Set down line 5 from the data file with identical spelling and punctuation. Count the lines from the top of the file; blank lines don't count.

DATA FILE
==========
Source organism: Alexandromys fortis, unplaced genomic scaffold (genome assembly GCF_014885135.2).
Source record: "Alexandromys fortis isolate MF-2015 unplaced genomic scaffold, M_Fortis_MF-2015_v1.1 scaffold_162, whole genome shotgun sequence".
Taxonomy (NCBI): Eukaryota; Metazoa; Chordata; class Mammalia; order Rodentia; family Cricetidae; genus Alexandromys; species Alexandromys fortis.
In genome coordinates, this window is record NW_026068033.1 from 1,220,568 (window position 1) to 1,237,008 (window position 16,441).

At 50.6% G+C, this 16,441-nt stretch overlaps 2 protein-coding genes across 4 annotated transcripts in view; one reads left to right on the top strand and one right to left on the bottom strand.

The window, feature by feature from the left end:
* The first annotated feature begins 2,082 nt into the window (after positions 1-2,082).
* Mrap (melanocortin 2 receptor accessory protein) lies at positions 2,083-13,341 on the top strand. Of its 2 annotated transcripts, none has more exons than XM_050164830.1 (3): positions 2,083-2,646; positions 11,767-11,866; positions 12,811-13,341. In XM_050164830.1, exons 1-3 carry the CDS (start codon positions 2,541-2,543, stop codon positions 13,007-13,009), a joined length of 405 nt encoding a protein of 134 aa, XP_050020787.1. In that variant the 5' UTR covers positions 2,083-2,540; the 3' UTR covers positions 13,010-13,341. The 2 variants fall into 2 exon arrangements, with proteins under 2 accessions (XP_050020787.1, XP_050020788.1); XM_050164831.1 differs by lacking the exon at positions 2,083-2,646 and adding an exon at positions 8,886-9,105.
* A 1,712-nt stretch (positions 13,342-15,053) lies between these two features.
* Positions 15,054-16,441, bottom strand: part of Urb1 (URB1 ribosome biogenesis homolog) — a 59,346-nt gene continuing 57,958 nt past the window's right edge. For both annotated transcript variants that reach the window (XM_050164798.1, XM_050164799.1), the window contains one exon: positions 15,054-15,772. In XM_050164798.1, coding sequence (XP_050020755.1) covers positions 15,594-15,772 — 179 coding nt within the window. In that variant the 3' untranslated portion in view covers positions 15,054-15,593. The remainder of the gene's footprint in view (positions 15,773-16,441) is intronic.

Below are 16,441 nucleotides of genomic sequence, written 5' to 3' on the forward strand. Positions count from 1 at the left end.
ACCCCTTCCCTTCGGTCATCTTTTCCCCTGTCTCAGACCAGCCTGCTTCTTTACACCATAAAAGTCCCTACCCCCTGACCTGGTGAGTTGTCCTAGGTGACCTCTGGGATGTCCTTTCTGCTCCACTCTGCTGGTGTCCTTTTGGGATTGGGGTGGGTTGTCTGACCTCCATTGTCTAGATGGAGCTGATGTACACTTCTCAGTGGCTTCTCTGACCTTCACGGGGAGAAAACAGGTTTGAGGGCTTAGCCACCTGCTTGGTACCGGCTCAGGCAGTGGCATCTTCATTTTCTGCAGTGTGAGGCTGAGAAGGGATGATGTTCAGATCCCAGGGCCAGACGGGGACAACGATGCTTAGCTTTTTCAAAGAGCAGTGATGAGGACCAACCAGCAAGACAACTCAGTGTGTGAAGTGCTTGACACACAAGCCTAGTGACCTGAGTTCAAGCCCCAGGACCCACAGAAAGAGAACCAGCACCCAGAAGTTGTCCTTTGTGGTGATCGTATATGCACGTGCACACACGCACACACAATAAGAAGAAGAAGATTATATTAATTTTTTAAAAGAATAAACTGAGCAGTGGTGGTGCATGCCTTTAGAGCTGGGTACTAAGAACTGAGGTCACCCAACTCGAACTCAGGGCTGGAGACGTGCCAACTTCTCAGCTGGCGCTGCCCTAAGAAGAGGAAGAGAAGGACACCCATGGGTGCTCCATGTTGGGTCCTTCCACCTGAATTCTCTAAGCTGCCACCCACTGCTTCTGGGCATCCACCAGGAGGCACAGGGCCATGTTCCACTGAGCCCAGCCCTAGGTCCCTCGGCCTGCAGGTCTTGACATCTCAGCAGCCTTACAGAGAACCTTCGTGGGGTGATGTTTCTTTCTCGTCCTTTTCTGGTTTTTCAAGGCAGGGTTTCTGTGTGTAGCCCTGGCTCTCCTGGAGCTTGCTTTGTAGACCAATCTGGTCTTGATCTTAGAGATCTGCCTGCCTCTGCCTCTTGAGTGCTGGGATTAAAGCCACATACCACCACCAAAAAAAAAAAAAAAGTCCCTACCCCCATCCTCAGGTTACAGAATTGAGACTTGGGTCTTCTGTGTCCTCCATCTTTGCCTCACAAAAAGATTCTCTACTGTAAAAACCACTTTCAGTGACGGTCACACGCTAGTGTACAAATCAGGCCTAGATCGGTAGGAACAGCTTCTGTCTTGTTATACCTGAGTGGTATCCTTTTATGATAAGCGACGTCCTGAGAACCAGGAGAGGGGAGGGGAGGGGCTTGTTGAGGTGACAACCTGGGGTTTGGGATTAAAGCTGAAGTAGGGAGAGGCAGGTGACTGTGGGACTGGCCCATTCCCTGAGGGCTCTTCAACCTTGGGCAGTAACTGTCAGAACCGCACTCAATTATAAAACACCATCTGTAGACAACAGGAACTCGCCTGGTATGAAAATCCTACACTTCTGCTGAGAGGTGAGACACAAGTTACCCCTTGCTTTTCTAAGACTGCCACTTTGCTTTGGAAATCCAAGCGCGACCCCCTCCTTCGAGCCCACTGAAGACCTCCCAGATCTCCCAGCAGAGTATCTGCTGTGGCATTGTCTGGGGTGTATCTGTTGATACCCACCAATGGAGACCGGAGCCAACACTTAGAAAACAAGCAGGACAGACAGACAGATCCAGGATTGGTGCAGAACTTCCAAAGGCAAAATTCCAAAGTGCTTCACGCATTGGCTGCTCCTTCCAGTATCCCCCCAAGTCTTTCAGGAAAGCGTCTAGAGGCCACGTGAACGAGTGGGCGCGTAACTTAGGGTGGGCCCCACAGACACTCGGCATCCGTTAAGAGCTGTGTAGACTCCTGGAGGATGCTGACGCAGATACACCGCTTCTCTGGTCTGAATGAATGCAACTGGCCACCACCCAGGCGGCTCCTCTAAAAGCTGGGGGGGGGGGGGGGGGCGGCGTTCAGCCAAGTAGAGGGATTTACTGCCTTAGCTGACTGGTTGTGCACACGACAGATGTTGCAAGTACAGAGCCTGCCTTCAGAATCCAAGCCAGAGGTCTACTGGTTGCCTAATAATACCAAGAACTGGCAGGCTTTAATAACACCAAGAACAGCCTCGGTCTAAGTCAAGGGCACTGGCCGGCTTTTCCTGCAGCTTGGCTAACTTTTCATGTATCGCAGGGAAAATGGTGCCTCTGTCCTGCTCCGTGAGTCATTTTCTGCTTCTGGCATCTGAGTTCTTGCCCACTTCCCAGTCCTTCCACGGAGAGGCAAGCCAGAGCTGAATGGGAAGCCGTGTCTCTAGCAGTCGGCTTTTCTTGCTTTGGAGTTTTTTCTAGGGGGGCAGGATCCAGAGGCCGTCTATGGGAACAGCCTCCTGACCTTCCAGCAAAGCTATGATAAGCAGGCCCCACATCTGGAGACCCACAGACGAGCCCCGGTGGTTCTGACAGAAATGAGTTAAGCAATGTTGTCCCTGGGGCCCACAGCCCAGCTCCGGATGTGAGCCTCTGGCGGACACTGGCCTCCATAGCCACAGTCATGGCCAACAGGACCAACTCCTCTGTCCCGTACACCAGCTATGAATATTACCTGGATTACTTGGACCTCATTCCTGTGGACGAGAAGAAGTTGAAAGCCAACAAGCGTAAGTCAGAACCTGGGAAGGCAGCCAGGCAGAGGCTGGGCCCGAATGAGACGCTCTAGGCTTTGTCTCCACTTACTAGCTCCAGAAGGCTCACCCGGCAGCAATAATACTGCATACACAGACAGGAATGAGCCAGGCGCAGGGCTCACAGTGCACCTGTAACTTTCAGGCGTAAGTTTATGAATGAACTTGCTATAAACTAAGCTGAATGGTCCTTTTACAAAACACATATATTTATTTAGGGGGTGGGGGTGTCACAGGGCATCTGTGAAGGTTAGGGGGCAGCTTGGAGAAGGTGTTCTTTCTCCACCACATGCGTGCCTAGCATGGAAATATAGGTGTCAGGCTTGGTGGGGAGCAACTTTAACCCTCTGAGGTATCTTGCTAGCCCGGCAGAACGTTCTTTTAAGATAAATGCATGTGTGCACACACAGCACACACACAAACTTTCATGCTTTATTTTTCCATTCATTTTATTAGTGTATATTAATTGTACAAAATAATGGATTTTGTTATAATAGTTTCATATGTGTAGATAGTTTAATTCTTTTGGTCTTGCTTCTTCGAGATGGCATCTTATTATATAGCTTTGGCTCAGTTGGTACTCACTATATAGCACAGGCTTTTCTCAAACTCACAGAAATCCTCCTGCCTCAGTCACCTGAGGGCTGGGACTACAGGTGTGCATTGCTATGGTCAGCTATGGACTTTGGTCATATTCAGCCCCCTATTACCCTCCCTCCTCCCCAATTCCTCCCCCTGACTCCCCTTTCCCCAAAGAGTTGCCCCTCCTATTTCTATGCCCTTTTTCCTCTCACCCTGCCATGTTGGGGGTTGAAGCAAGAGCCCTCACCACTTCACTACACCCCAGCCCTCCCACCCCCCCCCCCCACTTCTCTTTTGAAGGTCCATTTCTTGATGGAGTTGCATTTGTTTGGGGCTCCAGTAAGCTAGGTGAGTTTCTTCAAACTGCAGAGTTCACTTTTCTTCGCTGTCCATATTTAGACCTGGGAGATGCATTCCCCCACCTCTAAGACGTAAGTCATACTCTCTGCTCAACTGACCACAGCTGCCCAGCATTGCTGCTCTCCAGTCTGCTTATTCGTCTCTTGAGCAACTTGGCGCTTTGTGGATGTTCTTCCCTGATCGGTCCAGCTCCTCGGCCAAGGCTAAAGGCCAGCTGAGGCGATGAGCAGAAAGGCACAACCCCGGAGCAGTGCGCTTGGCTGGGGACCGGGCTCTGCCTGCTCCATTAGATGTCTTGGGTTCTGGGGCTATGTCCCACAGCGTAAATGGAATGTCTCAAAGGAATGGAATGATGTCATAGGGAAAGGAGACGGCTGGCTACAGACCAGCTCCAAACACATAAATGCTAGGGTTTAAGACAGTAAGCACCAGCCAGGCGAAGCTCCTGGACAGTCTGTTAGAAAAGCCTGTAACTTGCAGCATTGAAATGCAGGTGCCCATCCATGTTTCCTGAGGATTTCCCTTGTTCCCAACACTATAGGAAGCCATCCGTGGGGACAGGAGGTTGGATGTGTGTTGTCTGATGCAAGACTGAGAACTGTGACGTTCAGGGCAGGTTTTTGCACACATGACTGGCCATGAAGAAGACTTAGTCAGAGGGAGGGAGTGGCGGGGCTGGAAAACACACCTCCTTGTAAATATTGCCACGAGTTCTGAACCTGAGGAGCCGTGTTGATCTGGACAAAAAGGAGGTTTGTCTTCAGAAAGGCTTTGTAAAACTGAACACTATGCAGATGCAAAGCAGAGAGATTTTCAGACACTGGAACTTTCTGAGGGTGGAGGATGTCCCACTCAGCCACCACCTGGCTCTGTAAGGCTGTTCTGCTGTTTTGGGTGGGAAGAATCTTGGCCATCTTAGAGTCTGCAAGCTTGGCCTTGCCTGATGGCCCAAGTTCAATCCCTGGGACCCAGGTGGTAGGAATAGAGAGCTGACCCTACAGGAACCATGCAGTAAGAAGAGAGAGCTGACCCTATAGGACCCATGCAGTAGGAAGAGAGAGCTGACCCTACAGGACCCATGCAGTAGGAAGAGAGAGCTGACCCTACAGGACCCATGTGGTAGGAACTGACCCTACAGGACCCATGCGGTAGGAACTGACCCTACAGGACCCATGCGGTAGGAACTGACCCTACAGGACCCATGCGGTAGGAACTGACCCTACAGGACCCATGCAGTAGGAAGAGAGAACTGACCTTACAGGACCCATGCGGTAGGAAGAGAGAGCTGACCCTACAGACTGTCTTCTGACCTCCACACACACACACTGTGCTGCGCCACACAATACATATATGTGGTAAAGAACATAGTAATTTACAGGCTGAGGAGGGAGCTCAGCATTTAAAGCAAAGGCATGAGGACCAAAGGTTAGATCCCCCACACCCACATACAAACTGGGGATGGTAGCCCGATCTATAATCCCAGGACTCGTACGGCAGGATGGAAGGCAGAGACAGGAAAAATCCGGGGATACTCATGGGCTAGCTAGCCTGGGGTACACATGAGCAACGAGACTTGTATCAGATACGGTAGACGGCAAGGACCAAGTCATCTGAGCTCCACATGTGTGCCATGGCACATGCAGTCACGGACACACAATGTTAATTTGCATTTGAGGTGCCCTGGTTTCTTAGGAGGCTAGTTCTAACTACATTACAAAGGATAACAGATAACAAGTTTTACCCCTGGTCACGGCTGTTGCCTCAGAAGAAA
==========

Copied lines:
At 50.6% G+C, this 16,441-nt stretch overlaps 2 protein-coding genes across 4 annotated transcripts in view; one reads left to right on the top strand and one right to left on the bottom strand.